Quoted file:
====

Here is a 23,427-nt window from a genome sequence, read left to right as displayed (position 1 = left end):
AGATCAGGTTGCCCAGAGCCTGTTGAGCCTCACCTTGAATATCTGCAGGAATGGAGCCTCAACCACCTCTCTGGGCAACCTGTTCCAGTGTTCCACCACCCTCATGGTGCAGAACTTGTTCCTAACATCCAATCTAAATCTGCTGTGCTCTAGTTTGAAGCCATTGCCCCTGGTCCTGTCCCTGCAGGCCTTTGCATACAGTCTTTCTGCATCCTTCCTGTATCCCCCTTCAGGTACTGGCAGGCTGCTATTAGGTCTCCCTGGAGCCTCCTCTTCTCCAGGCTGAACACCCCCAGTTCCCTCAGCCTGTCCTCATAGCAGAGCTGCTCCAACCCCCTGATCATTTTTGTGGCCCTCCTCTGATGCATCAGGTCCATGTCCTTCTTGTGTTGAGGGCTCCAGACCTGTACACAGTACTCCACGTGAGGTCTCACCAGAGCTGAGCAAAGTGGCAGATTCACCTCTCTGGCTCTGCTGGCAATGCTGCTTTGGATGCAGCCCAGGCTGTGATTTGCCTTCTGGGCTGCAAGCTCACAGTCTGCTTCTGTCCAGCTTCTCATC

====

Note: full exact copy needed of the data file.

Here is a 23,427-nt window from a genome sequence, read left to right as displayed (position 1 = left end):
AGATCAGGTTGCCCAGAGCCTGTTGAGCCTCACCTTGAATATCTGCAGGAATGGAGCCTCAACCACCTCTCTGGGCAACCTGTTCCAGTGTTCCACCACCCTCATGGTGCAGAACTTGTTCCTAACATCCAATCTAAATCTGCTGTGCTCTAGTTTGAAGCCATTGCCCCTGGTCCTGTCCCTGCAGGCCTTTGCATACAGTCTTTCTGCATCCTTCCTGTATCCCCCTTCAGGTACTGGCAGGCTGCTATTAGGTCTCCCTGGAGCCTCCTCTTCTCCAGGCTGAACACCCCCAGTTCCCTCAGCCTGTCCTCATAGCAGAGCTGCTCCAACCCCCTGATCATTTTTGTGGCCCTCCTCTGATGCATCAGGTCCATGTCCTTCTTGTGTTGAGGGCTCCAGACCTGTACACAGTACTCCACGTGAGGTCTCACCAGAGCTGAGCAAAGTGGCAGATTCACCTCTCTGGCTCTGCTGGCAATGCTGCTTTGGATGCAGCCCAGGCTGTGATTTGCCTTCTGGGCTGCAAGCTCACAGTCTGCTTCTGTCCAGCTTCTCATC